HISTORY OF RICHWOOD CEMETERY
Richwood Cemetery was originally a church cemetery, belonging to Richwood Presbyterian Church, and for its members and their families. Richwood Church was founded in 1834 by thirteen members. In 1842 William Mosley sold land to Richwood Church for the building of a church which was completed in 1844. A cemetery was part of the church grounds. The first burial in the cemetery was George Michael Bedinger, son of Major George Michael Bedinger, who died of cholera at Big Bone in 1833. In 1880 Dr. Benjamin Franklin Bedinger, another son of Major George Michael Bedinger, donated money for the purchase of ten and a half acres of land for a parsonage and for an additional one acre of land to extend the cemetery to Richwood Road to the east. This section is now designated Section C.
Richwood Cemetery separated from Richwood Church in 1930 and became a community cemetery. The Articles of Incorporation of the Richwood Cemetery Association was dated April, 1930. The members of the first Board of Trustees were Edward J. Collins, J. M. Lassing, John S. Taylor, Katherine Bedinger, and Benjamin Franklin Bedinger. On August 31, 1930 the Board of Trustees met and elected the following officers: Edward J Collins, President; John S. Taylor, Vice President and General Manager; and Benjamin Franklin Bedinger, Secretary Treasurer.
Prior to 1930 burials in Richwood Cemetery were of church members and their family members. The community standard was to bury non church members, free and enslaved, in family cemeteries on the farms where they lived and worked.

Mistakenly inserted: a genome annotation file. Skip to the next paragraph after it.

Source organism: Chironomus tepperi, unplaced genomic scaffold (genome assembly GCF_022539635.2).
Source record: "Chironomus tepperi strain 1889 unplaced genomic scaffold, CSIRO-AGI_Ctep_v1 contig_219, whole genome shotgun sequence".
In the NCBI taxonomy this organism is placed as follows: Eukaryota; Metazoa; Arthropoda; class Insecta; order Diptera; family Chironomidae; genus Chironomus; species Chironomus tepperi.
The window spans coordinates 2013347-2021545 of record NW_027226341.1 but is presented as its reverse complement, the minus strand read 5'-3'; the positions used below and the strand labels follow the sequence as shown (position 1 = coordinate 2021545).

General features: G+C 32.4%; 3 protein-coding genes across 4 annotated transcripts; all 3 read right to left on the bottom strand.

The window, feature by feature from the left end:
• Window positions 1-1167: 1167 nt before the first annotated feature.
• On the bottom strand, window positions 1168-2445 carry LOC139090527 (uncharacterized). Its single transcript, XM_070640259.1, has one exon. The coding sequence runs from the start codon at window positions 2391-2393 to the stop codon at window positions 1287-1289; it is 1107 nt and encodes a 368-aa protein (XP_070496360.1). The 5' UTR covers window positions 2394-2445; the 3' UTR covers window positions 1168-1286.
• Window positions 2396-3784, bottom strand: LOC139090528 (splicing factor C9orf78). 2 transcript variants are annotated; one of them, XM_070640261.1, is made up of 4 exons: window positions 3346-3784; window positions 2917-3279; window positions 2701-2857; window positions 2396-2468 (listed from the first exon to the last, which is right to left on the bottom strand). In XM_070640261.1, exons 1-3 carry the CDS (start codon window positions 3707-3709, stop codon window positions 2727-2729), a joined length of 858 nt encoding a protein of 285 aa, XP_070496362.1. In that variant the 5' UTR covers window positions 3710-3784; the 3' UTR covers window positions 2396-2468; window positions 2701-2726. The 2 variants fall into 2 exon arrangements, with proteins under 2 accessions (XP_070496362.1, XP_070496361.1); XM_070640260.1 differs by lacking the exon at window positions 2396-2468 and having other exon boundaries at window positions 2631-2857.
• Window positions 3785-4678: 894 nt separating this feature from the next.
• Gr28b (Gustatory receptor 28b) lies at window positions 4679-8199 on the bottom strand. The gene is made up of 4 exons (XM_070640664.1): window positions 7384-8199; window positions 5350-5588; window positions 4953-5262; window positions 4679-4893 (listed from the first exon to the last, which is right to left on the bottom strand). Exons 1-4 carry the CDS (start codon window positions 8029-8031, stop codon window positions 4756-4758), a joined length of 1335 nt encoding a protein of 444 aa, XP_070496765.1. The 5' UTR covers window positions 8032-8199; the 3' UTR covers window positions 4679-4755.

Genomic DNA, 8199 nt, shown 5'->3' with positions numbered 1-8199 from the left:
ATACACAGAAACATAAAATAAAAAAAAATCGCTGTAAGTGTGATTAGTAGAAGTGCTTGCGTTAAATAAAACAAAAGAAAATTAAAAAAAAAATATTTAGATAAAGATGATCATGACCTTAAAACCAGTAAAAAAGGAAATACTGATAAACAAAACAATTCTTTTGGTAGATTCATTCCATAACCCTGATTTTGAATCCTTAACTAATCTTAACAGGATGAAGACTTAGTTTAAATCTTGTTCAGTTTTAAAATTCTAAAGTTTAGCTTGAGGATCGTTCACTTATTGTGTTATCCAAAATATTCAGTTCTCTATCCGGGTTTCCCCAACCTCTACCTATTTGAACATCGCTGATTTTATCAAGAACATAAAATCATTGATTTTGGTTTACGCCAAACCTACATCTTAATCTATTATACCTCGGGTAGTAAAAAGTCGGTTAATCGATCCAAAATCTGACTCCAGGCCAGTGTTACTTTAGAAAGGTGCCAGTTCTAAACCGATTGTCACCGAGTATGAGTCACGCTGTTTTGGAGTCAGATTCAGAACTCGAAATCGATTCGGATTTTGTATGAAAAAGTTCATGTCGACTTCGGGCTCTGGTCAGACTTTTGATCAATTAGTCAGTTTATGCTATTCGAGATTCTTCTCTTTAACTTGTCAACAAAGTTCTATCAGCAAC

There is no record of any slaves buried in Richwood Cemetery. A member of the Sleet family, Mary Sleet Sechrest, was the first African American to be buried in Richwood Cemetery. This was in 1933 after the cemetery became a community cemetery. Burials of African Americans were identified as ‘colored’ in the cemetery Burial Record.
The lower part of the cemetery by the stone wall and directly to the east of the church was designated a ‘Potter’s Field” for the burial of persons unable to purchase a burial space. There are no tombstones in this section.
The part of the cemetery between the church and the cemetery road to the east was for the burial of children. The many small tombstones in this area have disappeared in recent years and thought to have been stolen as they were found missing after Halloween.
Reverend Joseph C. Harrison, the founding minister of Richwood Church, and his wife Sophia Rice Harrison, granddaughter of Reverend David Rice, the founder of the first Presbyterian churches in Kentucky, are buried in Richwood Cemetery.
All of the founding Trustees of the Richwood Cemetery are buried in the Cemetery: B. F. Bedinger, E. T. Collins, J. M. Lassing, Katherine Bedinger, and J. S. Taylor. The Bedingers and their descendants constitute the largest number of burials in Richwood Cemetery.